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BPA Slashes Conservation, Renewable Energy Budget

by Steve Ernst
Puget Sound Business Journal, December 6, 2002

The Bonneville Power Administration is cutting its budget for conservation and renewable energies.

The Portland-based power marketing agency is slashing its spending on renewable energy and conservation programs by $21 million through 2006.

The cuts are part of $350 million worth of budget cuts that the administration is implementing to help trim the projected $1.2 billion deficit BPA is facing.

In November, BPA announced it was thinking about hiking wholesale power rates, which are charged to utilities, by 12 percent.

The cut in conservation spending could be just the beginning of cuts to BPA's salmon restoration programs, environmentalists fear.

Save Our Wild Salmon, a Seattle-based environmental group, expects BPA to slash additional funds from salmon programs. Those cuts would be over and above the $350 million in cuts.

"We've heard from BPA and federal sources that BPA is planning to cut $150 (million) to $200 million from salmon over the next four years," said Pat Ford, executive director of Save Our Wild Salmon, in a prepared statement.

Counting fish on Columbia
While environmentalists worry about the effects BPA cuts could have on future fish runs, adult chinook and steelhead have been returning to the Columbia River in record numbers.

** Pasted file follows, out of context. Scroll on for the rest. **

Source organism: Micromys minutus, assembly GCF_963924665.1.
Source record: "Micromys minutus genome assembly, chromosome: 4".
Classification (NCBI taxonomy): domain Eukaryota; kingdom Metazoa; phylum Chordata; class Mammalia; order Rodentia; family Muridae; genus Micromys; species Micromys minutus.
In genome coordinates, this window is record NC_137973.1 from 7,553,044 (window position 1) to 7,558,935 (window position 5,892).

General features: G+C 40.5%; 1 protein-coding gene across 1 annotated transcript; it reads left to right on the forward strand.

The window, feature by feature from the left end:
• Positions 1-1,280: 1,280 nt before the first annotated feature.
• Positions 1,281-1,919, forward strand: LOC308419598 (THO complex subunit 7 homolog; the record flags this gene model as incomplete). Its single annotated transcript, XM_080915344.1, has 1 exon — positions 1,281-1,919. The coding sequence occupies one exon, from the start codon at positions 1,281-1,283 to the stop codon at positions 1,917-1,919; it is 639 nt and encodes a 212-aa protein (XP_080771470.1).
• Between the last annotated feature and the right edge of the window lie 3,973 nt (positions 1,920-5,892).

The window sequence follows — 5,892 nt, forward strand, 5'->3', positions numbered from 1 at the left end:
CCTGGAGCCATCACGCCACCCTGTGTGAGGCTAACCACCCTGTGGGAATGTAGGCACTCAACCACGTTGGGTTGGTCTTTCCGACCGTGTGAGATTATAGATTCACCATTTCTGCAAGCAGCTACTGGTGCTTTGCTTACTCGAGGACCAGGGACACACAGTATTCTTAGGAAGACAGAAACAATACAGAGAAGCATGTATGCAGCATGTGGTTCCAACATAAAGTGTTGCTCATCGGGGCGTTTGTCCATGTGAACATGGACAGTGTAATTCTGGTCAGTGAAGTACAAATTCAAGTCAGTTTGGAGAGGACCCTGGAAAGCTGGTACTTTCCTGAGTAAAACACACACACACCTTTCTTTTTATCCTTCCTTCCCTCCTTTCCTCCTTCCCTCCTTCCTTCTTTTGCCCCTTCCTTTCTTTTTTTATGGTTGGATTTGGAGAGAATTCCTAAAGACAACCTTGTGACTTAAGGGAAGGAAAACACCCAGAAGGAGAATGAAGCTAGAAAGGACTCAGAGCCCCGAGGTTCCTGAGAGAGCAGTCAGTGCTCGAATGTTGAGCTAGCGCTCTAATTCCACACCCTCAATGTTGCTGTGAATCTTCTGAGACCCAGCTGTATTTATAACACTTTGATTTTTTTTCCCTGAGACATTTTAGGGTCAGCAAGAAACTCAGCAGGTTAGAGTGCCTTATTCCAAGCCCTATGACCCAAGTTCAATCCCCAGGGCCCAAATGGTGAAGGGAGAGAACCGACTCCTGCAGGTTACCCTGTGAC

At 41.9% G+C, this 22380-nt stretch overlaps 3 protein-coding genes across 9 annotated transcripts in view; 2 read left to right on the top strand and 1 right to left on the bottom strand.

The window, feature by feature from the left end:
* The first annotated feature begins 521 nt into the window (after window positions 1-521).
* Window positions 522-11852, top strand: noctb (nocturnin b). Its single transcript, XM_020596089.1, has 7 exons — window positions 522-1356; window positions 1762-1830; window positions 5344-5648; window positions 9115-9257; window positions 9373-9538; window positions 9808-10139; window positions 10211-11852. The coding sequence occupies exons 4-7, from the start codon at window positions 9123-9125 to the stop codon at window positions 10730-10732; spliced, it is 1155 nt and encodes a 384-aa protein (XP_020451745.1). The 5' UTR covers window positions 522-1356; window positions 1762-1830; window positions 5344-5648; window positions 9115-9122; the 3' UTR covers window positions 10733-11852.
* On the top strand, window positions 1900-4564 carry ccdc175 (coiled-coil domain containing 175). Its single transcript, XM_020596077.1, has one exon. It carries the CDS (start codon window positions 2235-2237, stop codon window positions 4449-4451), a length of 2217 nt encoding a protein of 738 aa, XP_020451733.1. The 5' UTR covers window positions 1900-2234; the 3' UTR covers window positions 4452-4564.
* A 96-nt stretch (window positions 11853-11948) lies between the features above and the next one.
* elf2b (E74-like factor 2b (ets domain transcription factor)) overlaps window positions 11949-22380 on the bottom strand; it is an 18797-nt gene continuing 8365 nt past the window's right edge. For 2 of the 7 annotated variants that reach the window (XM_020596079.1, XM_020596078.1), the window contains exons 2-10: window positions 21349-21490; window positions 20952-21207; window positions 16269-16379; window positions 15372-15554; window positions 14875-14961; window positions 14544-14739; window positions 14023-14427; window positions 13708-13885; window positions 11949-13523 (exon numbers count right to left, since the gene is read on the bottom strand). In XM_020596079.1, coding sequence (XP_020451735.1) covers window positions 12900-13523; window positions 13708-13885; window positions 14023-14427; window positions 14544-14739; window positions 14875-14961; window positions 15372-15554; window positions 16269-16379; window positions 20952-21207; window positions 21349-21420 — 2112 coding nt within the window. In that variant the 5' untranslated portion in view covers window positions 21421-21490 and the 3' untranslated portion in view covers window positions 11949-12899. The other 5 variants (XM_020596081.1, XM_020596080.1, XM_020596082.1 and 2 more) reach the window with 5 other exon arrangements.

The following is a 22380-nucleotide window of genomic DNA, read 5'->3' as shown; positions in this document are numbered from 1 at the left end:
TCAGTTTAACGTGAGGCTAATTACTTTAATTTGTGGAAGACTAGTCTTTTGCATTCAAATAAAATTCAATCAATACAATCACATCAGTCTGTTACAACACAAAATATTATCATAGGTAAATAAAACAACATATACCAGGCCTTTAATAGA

Both the fall chinook run and steelhead runs are listed as endangered species.

This year an estimated 474,000 adult fall chinook have been counted at the Bonneville Dam. That's the highest number of fall chinook counted since fish counting started in 1938.

Biologists with the National Oceanic and Atmospheric Administration's National Marine Fisheries Service attribute the high fish count to good ocean conditions.

Combined with the chinook returns from spring and summer, the 2002 fall run provided the highest returns of chinook on record.

An estimated 269,000 spring chinook passed around Bonneville Dam. There were also an estimated 127,000 summer chinook.

Steelhead also had a good year. This year an estimated 480,000 steelhead made it to the Bonneville Dam, down from a record 680,000 last year.

New senior position at BPA
Potential restructuring of the wholesale power markets has prompted the BPA to create a new senior-level position.

In November, the BPA appointed Allen Burns to executive vice president for industry restructuring.

Burns and his staff will have responsibility for restructuring initiatives raised by both the Federal Energy Regulatory Commission and Congress.

The Federal Energy Regulatory Commission is pushing for formation of regional transmission organizations and recently released a proposal for its standard market design plan, which would be a blueprint for creating a nationwide wholesale market for electricity.

"It has become increasingly obvious that national restructuring issues require our full-time attention given their complexity and their importance to the future of the region's federal assets," said Steven Wright, BPA administrator, in a prepared statement.

Burns was formerly vice president for requirements marketing in BPA's power Business Line.

Steve Ernst
BPA Slashes Conservation, Renewable Energy Budget
Puget Sound Business Journal, December 6, 2002

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